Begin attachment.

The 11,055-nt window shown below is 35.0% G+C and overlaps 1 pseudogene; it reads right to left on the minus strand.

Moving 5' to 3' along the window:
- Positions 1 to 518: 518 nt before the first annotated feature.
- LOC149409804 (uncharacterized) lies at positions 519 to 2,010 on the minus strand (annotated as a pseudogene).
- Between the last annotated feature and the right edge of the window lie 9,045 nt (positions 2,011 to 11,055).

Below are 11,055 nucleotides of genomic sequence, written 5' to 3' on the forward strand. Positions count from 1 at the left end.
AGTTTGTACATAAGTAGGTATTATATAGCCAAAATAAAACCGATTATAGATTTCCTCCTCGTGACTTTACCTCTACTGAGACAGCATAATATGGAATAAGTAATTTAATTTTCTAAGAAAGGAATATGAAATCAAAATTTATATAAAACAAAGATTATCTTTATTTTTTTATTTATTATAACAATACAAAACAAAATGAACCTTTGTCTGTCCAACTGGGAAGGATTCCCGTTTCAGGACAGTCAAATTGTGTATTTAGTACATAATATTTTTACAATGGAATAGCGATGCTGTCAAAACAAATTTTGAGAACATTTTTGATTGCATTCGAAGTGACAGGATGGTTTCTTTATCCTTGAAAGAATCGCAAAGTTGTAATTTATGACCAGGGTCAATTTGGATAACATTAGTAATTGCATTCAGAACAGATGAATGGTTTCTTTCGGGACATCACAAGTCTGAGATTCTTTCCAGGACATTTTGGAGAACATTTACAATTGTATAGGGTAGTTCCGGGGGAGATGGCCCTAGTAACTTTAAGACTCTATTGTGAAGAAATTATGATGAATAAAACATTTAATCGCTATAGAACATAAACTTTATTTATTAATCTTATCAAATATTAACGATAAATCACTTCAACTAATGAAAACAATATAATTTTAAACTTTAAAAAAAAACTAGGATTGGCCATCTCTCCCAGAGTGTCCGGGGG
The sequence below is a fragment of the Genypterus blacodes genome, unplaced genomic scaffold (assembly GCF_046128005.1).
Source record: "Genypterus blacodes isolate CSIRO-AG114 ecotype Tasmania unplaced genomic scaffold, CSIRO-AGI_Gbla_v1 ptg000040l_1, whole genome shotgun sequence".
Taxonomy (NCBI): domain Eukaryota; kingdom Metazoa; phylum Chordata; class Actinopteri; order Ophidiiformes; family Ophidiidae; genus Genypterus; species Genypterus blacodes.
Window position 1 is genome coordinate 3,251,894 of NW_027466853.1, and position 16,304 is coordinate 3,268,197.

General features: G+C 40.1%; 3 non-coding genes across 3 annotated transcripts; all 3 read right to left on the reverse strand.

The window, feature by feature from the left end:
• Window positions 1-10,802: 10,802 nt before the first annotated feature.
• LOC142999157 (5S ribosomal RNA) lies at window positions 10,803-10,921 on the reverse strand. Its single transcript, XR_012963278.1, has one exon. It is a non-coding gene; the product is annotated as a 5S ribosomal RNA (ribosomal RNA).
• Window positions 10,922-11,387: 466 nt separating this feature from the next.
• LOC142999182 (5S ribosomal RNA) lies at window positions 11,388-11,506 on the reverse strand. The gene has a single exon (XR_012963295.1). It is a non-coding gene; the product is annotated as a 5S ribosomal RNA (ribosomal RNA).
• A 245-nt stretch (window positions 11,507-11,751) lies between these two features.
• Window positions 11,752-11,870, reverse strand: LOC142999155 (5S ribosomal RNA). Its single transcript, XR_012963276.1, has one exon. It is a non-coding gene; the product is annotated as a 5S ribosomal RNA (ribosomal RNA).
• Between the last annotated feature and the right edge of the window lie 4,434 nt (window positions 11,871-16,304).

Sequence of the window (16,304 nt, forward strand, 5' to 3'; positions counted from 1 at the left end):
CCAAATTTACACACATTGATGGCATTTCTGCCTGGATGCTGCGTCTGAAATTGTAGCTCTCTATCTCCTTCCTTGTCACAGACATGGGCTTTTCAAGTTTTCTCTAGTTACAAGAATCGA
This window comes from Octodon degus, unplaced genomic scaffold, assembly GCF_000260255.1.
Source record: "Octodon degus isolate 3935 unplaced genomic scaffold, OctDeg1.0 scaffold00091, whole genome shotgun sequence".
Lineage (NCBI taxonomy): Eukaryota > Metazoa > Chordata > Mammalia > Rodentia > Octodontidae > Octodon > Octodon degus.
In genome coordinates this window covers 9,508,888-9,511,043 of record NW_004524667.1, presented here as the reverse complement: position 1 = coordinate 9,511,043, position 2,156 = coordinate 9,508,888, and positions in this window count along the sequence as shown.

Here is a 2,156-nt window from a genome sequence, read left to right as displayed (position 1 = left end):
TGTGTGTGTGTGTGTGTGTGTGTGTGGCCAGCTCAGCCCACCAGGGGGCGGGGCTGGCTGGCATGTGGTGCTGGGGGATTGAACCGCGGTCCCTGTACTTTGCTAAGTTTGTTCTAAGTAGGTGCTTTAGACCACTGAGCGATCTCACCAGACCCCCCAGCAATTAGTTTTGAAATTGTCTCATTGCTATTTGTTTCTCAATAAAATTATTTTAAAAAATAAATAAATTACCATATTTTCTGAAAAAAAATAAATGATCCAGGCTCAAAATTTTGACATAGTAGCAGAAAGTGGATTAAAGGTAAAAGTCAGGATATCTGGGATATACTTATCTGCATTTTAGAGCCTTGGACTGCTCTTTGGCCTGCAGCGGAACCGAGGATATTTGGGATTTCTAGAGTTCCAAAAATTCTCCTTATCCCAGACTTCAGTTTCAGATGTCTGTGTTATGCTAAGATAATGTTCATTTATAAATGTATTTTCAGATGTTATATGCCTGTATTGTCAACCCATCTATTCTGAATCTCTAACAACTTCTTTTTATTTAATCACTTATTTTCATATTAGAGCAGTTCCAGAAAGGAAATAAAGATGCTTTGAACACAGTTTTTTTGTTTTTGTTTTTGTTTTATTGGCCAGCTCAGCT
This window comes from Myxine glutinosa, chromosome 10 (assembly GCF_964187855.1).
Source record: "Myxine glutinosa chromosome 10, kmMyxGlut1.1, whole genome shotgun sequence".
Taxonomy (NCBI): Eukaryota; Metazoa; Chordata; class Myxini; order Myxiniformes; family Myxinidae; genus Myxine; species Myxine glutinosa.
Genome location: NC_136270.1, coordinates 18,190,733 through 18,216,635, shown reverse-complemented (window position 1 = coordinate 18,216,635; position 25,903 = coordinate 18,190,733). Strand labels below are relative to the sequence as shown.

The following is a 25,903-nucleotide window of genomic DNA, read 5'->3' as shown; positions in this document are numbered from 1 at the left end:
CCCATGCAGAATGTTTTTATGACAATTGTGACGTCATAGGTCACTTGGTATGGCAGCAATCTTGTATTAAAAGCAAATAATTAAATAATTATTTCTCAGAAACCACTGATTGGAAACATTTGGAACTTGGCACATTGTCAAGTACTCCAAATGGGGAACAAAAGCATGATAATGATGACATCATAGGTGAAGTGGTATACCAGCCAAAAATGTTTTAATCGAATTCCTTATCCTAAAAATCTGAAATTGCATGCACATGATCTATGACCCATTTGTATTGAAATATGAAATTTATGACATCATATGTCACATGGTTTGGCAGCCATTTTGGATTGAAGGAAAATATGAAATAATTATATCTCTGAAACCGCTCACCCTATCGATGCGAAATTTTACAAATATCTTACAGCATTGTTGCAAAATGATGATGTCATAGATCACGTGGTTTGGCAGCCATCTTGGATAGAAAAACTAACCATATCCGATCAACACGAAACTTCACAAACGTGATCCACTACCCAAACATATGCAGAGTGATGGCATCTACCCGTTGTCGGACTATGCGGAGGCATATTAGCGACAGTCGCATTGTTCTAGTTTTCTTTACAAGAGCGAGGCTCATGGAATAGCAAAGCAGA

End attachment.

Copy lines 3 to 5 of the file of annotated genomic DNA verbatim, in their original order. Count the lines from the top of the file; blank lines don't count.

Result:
- Positions 1 to 518: 518 nt before the first annotated feature.
- LOC149409804 (uncharacterized) lies at positions 519 to 2,010 on the minus strand (annotated as a pseudogene).
- Between the last annotated feature and the right edge of the window lie 9,045 nt (positions 2,011 to 11,055).